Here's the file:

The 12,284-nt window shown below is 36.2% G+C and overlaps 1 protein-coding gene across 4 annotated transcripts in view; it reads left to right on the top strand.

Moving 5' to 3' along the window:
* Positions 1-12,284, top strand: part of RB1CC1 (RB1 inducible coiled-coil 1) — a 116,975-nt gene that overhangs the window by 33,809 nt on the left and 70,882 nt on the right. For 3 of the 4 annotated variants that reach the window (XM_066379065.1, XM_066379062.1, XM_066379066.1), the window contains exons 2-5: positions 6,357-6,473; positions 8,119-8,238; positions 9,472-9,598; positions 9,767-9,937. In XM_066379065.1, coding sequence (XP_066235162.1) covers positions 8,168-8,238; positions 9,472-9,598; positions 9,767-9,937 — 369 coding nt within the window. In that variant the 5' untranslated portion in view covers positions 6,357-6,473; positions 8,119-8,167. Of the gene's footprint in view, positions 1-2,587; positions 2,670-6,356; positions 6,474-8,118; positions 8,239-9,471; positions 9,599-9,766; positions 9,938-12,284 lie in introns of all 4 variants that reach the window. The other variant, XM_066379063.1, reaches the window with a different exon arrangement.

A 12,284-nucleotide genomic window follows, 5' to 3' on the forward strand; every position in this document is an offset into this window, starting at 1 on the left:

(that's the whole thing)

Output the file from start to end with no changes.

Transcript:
The 12,284-nt window shown below is 36.2% G+C and overlaps 1 protein-coding gene across 4 annotated transcripts in view; it reads left to right on the top strand.

Moving 5' to 3' along the window:
* Positions 1-12,284, top strand: part of RB1CC1 (RB1 inducible coiled-coil 1) — a 116,975-nt gene that overhangs the window by 33,809 nt on the left and 70,882 nt on the right. For 3 of the 4 annotated variants that reach the window (XM_066379065.1, XM_066379062.1, XM_066379066.1), the window contains exons 2-5: positions 6,357-6,473; positions 8,119-8,238; positions 9,472-9,598; positions 9,767-9,937. In XM_066379065.1, coding sequence (XP_066235162.1) covers positions 8,168-8,238; positions 9,472-9,598; positions 9,767-9,937 — 369 coding nt within the window. In that variant the 5' untranslated portion in view covers positions 6,357-6,473; positions 8,119-8,167. Of the gene's footprint in view, positions 1-2,587; positions 2,670-6,356; positions 6,474-8,118; positions 8,239-9,471; positions 9,599-9,766; positions 9,938-12,284 lie in introns of all 4 variants that reach the window. The other variant, XM_066379063.1, reaches the window with a different exon arrangement.

A 12,284-nucleotide genomic window follows, 5' to 3' on the forward strand; every position in this document is an offset into this window, starting at 1 on the left: